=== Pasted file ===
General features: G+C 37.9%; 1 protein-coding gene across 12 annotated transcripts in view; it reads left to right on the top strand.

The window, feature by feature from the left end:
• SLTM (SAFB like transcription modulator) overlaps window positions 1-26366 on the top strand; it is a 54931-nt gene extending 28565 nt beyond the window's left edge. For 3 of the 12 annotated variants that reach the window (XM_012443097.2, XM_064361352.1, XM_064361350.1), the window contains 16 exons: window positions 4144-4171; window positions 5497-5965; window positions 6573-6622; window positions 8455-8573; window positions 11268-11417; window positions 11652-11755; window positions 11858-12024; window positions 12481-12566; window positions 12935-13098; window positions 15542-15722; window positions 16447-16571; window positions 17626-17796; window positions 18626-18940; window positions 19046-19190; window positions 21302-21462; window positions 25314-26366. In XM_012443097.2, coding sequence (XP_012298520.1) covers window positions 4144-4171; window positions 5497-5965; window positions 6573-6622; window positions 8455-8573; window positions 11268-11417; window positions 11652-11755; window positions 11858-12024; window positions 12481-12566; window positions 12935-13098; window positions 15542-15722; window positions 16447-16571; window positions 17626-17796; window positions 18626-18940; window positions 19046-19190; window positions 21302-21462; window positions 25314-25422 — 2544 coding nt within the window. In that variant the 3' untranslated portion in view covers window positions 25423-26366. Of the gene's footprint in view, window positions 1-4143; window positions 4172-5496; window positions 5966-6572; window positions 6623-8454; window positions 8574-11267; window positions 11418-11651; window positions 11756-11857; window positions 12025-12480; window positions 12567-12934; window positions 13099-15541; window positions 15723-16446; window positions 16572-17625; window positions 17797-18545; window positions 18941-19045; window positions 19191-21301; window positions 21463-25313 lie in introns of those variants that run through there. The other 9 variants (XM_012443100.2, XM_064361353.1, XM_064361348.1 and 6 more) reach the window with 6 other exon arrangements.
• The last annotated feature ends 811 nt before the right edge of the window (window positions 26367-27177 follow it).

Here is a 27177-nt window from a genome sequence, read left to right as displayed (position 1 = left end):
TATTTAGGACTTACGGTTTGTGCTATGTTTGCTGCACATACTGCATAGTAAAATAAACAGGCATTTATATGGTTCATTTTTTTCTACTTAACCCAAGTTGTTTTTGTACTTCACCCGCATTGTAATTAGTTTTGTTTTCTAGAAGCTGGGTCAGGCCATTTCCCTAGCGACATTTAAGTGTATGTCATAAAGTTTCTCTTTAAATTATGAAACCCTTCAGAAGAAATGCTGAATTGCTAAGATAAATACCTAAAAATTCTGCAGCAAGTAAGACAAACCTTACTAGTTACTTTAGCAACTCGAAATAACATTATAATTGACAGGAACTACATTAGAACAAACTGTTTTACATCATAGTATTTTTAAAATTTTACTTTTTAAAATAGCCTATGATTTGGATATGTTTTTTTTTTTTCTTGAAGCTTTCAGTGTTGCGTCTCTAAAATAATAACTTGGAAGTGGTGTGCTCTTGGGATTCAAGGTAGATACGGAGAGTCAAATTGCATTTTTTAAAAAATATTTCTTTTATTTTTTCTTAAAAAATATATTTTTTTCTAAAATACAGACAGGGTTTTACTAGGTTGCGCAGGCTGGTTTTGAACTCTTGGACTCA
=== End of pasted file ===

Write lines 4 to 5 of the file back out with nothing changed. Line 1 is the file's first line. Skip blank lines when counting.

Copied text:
• The last annotated feature ends 811 nt before the right edge of the window (window positions 26367-27177 follow it).

Here is a 27177-nt window from a genome sequence, read left to right as displayed (position 1 = left end):